The University of Michigan is one of the great public universities of the United States. Since 1817, U-M has been a national and international model of a diverse and comprehensive public institution of higher learning that supports excellence in research, provides outstanding undergraduate, graduate and professional education, and serves people and organizations in the community, region, state, nation and around the world through its many partnerships and collaborations. [Download PDF of this Document]

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Student Characteristics (Fall 2015)

Total number of students: 43,651

Student Level and Enrollment Status

level and enrollment

Undergraduate Profile

Total 28,312
Gender
Women 14,014 49%
Men 14,298 51%
Race/Ethnicity
African American 1,216 4%
Asian American 3,595 13%
Native American 53 < 1%
Hawaiian/other Pacific Islander 10 < 1%
Hispanic American 1,300 5%
White 17,370 62%
Two or more races, non-Hispanic 969 3%
Unknown 1,840 7%
International 1,959 7%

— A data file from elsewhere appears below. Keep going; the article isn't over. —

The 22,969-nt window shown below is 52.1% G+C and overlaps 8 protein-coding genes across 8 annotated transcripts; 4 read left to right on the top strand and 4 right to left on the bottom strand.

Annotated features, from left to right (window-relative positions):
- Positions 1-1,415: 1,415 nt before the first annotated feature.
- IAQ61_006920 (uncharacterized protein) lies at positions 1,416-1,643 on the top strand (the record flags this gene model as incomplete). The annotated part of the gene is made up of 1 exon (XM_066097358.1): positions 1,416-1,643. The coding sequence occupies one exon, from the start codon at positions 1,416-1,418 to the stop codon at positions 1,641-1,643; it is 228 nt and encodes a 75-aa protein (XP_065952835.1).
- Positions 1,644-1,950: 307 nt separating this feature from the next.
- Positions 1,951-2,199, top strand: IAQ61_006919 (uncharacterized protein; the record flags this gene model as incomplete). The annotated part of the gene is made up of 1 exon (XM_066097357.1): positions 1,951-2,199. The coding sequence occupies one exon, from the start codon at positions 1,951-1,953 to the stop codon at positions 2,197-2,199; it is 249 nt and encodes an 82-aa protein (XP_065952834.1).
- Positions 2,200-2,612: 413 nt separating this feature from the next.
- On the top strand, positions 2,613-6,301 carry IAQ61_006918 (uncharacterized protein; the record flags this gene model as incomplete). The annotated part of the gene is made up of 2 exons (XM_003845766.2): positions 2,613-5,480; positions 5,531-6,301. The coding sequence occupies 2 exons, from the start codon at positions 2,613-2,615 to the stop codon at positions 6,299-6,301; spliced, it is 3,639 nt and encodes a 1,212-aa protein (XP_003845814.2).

Geographic Distribution (Degree-Seeking)
Michigan 57%
Other US States & Territories 39%
Other Countries 4%
Age (Degree-Seeking)
Average Age 20
Percent of Undergraduates Age 25 or Older 1.7%

Student characteristics

 

Undergraduate Success and Progress Rate

success and progress Source: National Student Clearinghouse (NSC)
(Note: Graduation rates of U-M students based on a query of the NSC dataset tend to be lower that actual U-M graduation rates.)

Counts for the Fall 2009 entering class shown in the graph above.

Detailed Success & Progress Rate Tables (PDF)

A 98% four-year success and progress rate means that 98% of students starting in Fall 2008 either graduated or are still enrolled at a higher education institution four years later.


Retention of Fall 2014 First-Time, Full-Time Students

retention

U-M developed this document to provide you with information about our university. Openness and accountability are values the U-M has long embraced. We offer this document, which is modeled on that of several national organizations for ease in comparing institutions, and also as an alternative to various published college rankings. At U-M, we believe that students and parents should have control over their decisions about which aspects of a university education are most important. Therefore, this instrument provides basic information across a range of issues, and introduces you to many U-M websites that offer greater depth and detail.

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